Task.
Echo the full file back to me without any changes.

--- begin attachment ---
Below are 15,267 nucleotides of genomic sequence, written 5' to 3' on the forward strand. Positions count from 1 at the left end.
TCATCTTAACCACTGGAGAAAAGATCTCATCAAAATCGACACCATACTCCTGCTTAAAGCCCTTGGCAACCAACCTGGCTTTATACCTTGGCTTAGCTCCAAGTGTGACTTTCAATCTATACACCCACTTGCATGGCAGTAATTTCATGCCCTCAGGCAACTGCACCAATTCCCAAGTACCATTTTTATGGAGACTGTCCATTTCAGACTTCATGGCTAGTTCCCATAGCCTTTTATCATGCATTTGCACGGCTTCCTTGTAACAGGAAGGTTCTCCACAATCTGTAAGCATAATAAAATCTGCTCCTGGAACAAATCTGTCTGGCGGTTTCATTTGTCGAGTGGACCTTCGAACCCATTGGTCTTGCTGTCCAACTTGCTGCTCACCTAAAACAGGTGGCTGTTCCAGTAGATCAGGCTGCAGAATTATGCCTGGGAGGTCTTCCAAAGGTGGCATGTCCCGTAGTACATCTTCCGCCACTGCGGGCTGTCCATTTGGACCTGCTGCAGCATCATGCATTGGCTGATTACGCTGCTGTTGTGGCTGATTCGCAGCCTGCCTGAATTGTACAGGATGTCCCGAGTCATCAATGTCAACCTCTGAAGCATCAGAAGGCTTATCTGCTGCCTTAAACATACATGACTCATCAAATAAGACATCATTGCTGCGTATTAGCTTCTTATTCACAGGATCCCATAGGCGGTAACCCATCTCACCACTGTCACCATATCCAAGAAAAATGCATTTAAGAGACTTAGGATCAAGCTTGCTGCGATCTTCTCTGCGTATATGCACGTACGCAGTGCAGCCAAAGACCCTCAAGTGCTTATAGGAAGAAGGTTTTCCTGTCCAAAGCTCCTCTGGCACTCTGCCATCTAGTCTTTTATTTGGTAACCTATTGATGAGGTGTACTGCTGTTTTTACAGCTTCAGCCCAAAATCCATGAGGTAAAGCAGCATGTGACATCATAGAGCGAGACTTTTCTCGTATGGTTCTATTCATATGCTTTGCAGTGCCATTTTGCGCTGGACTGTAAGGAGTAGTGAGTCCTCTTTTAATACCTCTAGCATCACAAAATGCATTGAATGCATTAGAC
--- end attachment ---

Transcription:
Below are 15,267 nucleotides of genomic sequence, written 5' to 3' on the forward strand. Positions count from 1 at the left end.
TCATCTTAACCACTGGAGAAAAGATCTCATCAAAATCGACACCATACTCCTGCTTAAAGCCCTTGGCAACCAACCTGGCTTTATACCTTGGCTTAGCTCCAAGTGTGACTTTCAATCTATACACCCACTTGCATGGCAGTAATTTCATGCCCTCAGGCAACTGCACCAATTCCCAAGTACCATTTTTATGGAGACTGTCCATTTCAGACTTCATGGCTAGTTCCCATAGCCTTTTATCATGCATTTGCACGGCTTCCTTGTAACAGGAAGGTTCTCCACAATCTGTAAGCATAATAAAATCTGCTCCTGGAACAAATCTGTCTGGCGGTTTCATTTGTCGAGTGGACCTTCGAACCCATTGGTCTTGCTGTCCAACTTGCTGCTCACCTAAAACAGGTGGCTGTTCCAGTAGATCAGGCTGCAGAATTATGCCTGGGAGGTCTTCCAAAGGTGGCATGTCCCGTAGTACATCTTCCGCCACTGCGGGCTGTCCATTTGGACCTGCTGCAGCATCATGCATTGGCTGATTACGCTGCTGTTGTGGCTGATTCGCAGCCTGCCTGAATTGTACAGGATGTCCCGAGTCATCAATGTCAACCTCTGAAGCATCAGAAGGCTTATCTGCTGCCTTAAACATACATGACTCATCAAATAAGACATCATTGCTGCGTATTAGCTTCTTATTCACAGGATCCCATAGGCGGTAACCCATCTCACCACTGTCACCATATCCAAGAAAAATGCATTTAAGAGACTTAGGATCAAGCTTGCTGCGATCTTCTCTGCGTATATGCACGTACGCAGTGCAGCCAAAGACCCTCAAGTGCTTATAGGAAGAAGGTTTTCCTGTCCAAAGCTCCTCTGGCACTCTGCCATCTAGTCTTTTATTTGGTAACCTATTGATGAGGTGTACTGCTGTTTTTACAGCTTCAGCCCAAAATCCATGAGGTAAAGCAGCATGTGACATCATAGAGCGAGACTTTTCTCGTATGGTTCTATTCATATGCTTTGCAGTGCCATTTTGCGCTGGACTGTAAGGAGTAGTGAGTCCTCTTTTAATACCTCTAGCATCACAAAATGCATTGAATGCATTAGAC